Some investors and financial advisors have recently migrated to a species of index funds with unique characteristics — smart-beta funds.
These funds seek to enhance returns with a view toward outperforming the market rather than simply tracking an index. Investors have been pouring money into smart-beta funds. According to the investment research firm Morningstar, as of August 31, 2019, there were $1.07 trillion in assets under management in smart beta funds, up from $690 billion at the end of 2016.
Smart beta funds, also marketed as strategic-beta or factor funds, track indexes in the same manner as a traditional passive index or ETF fund. However, instead of weighting the holdings in the specific benchmark index by market capitalization, smart beta funds select individual stocks with certain characteristics or “factors” that can ostensibly lower market risk or outperform the market as a whole.
Some of the factors for inclusion may include measures such as price/book value, earnings growth rate, and historical price/earnings ratios, as well as variation or deviation from the market as a whole during periods of turbulence.
Investors should be mindful, that although they are characterized as passive investments, smart beta funds differ from true index funds because their operation requires the intervention of an investment advisor.
Each smart beta fund manager makes the initial decisions about which factors or financial measures will determine inclusion into the fund. This requires an exercise of discretion or individual judgment by the investment manager.
By comparison, most index-style ETFs are automated and require only limited involvement by the fund manager. Purely passive funds simply mimic their designated index, such as the S&P 500, with only modest formulaic adjustments to the fund based on the shifting market capitalization of individual stocks that comprise the index.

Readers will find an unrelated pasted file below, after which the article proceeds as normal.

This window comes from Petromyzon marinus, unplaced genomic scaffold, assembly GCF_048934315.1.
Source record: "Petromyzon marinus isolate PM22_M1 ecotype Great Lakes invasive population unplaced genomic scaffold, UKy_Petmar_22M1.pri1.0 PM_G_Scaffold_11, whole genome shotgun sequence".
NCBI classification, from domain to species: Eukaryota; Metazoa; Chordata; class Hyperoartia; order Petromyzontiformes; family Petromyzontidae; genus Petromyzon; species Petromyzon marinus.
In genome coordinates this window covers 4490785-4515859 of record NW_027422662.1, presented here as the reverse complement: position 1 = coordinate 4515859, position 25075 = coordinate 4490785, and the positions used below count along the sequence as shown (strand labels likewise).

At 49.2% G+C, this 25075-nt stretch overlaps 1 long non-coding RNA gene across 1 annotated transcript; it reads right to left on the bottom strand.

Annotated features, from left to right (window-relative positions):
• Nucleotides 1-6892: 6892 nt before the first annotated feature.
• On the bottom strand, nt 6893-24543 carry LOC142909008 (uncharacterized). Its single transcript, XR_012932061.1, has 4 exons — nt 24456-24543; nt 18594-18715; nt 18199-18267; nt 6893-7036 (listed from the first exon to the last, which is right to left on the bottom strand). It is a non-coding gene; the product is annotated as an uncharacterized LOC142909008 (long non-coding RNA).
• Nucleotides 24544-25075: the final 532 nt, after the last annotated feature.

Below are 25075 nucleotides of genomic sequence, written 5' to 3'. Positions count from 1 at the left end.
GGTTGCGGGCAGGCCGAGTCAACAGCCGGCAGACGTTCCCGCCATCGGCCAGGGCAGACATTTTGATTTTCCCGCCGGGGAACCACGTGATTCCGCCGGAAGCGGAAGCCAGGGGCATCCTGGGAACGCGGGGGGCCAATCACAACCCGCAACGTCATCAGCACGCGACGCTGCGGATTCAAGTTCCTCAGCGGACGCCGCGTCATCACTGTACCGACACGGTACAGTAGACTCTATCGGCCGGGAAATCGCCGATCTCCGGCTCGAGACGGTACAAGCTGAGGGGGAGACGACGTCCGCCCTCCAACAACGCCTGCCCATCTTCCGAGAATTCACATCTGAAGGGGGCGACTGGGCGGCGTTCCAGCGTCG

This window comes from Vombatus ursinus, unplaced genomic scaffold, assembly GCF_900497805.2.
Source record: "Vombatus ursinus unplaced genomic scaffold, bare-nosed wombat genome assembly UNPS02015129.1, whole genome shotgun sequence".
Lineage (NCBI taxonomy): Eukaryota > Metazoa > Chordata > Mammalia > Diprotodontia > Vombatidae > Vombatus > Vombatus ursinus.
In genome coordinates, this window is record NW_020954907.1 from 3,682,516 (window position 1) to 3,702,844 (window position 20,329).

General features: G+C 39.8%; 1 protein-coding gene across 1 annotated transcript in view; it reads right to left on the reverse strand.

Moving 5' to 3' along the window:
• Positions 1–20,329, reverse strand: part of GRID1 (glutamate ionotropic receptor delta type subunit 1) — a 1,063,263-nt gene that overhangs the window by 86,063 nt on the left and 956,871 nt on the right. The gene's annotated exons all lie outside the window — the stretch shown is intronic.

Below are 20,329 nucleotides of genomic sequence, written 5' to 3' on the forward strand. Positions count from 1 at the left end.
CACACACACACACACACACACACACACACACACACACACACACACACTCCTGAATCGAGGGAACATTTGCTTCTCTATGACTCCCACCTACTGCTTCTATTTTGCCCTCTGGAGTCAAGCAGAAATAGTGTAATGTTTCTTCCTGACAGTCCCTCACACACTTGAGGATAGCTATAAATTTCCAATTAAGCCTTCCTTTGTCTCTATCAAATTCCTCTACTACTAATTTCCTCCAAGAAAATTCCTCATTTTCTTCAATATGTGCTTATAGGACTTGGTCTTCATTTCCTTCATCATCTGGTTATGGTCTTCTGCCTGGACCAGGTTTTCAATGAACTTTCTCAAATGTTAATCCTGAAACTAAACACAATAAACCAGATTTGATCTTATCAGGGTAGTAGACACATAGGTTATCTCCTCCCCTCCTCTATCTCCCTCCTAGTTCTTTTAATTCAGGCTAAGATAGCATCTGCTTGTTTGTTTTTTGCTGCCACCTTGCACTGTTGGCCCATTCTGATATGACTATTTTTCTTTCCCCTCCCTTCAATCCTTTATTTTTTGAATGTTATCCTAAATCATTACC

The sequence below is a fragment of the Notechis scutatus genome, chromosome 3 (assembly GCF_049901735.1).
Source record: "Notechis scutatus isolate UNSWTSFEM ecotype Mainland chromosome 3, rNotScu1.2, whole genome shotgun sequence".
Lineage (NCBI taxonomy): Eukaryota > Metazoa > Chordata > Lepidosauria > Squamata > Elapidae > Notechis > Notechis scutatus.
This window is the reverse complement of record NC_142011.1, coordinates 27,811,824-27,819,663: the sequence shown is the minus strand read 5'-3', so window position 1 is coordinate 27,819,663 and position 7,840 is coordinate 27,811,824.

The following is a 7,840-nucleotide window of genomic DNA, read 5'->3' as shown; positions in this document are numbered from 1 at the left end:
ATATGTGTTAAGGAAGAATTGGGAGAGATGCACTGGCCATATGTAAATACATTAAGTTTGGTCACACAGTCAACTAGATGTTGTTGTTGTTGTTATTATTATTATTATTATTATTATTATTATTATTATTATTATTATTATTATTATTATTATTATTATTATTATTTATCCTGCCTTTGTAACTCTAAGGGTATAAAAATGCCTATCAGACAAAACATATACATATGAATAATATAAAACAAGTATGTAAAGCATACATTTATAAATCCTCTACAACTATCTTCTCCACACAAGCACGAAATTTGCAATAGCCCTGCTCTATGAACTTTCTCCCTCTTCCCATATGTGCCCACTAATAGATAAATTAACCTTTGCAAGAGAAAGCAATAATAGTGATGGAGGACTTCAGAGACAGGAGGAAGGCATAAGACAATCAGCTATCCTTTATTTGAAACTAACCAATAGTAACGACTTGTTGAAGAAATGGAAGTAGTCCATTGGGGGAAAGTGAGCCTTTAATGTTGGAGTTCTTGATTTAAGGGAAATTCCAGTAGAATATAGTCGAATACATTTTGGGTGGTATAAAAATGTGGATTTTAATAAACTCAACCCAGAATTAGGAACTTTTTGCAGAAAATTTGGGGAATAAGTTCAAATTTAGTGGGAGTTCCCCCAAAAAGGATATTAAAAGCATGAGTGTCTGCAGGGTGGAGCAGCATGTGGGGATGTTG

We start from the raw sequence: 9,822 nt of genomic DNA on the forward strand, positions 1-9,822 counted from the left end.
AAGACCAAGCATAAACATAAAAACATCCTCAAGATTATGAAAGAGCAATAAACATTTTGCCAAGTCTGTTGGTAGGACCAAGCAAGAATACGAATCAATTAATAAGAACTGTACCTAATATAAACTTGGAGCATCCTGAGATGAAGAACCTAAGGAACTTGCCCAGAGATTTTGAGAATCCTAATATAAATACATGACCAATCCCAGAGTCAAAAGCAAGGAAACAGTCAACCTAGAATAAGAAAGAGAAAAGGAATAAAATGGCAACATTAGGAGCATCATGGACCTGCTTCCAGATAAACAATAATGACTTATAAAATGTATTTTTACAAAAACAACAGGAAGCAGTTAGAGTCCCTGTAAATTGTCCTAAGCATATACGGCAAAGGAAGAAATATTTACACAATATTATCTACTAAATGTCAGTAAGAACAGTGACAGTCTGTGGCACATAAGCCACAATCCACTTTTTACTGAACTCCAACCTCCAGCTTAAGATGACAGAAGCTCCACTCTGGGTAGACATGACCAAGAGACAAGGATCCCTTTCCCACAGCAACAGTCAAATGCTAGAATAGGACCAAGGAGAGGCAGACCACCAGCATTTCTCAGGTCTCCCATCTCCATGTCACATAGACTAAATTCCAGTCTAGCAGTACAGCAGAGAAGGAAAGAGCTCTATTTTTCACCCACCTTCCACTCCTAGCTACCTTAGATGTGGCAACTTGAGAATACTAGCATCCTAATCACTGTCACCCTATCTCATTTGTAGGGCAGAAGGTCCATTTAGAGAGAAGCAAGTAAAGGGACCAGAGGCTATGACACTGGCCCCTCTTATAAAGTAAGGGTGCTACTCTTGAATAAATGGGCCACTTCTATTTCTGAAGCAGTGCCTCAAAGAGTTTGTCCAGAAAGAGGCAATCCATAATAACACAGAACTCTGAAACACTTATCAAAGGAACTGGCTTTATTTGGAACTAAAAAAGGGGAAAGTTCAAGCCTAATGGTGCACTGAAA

Investors should be aware that even though the factors upon which the funds are created are selected by quantitative analysis and research, the smart beta fund manager determines which individual stocks or assets comprise the custom-made strategic beta index.
Thus, two comparable smart beta funds may have similar investment objectives or common “factors” between them but their performance could differ dramatically.
Smart beta funds can be used as an integral component of your overall investment portfolio. These funds should be selected based on your particular investment objectives, your age and your risk tolerance.
For purposes of determining a suitable strategy in accordance with your risk aversion, it should be noted that different factor funds may outperform or underperform the market at certain periods of time or based on particular market environments.
For example, despite their lackluster performance over the past decade, “value” smart beta funds, which focus on shares of companies that are selling far below their intrinsic value, recently outperformed “momentum” funds dramatically.
An investor with a value-based factor fund would have profited from this recent upward movement in underpriced value stocks relative to pure momentum factor funds.
Momentum stocks, such as Netflix, Facebook and Amazon, have led the market surge during the past several years and have consistently outperformed the overall S&P 500 index. Momentum funds could be an appropriate addition to an investor’s overall portfolio and help to diversify risk. These funds seek to purchase the high-performing stocks with the most outsized performance record relative to the market as a whole.